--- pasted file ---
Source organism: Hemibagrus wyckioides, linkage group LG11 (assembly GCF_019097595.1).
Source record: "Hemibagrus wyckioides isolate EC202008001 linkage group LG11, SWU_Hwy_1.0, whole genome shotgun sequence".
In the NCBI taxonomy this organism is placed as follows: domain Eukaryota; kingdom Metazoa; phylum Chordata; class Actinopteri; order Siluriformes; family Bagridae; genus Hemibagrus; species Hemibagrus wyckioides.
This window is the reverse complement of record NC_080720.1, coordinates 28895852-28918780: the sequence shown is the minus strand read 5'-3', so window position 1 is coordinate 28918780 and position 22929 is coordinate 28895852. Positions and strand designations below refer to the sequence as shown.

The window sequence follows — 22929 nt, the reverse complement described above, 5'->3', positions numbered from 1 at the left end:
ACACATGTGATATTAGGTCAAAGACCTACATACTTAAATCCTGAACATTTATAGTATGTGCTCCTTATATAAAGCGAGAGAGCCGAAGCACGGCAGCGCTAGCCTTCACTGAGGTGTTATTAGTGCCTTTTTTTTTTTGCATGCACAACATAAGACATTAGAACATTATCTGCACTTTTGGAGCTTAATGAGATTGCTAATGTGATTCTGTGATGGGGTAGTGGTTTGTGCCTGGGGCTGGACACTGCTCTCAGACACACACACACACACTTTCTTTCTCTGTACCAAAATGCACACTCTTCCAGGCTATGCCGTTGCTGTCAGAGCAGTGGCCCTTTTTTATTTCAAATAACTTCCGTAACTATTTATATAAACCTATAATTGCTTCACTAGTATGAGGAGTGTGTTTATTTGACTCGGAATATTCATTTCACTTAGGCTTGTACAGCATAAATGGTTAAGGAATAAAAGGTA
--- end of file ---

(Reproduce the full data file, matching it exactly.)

Source organism: Hemibagrus wyckioides, linkage group LG11 (assembly GCF_019097595.1).
Source record: "Hemibagrus wyckioides isolate EC202008001 linkage group LG11, SWU_Hwy_1.0, whole genome shotgun sequence".
In the NCBI taxonomy this organism is placed as follows: domain Eukaryota; kingdom Metazoa; phylum Chordata; class Actinopteri; order Siluriformes; family Bagridae; genus Hemibagrus; species Hemibagrus wyckioides.
This window is the reverse complement of record NC_080720.1, coordinates 28895852-28918780: the sequence shown is the minus strand read 5'-3', so window position 1 is coordinate 28918780 and position 22929 is coordinate 28895852. Positions and strand designations below refer to the sequence as shown.

The window sequence follows — 22929 nt, the reverse complement described above, 5'->3', positions numbered from 1 at the left end:
ACACATGTGATATTAGGTCAAAGACCTACATACTTAAATCCTGAACATTTATAGTATGTGCTCCTTATATAAAGCGAGAGAGCCGAAGCACGGCAGCGCTAGCCTTCACTGAGGTGTTATTAGTGCCTTTTTTTTTTTGCATGCACAACATAAGACATTAGAACATTATCTGCACTTTTGGAGCTTAATGAGATTGCTAATGTGATTCTGTGATGGGGTAGTGGTTTGTGCCTGGGGCTGGACACTGCTCTCAGACACACACACACACACTTTCTTTCTCTGTACCAAAATGCACACTCTTCCAGGCTATGCCGTTGCTGTCAGAGCAGTGGCCCTTTTTTATTTCAAATAACTTCCGTAACTATTTATATAAACCTATAATTGCTTCACTAGTATGAGGAGTGTGTTTATTTGACTCGGAATATTCATTTCACTTAGGCTTGTACAGCATAAATGGTTAAGGAATAAAAGGTA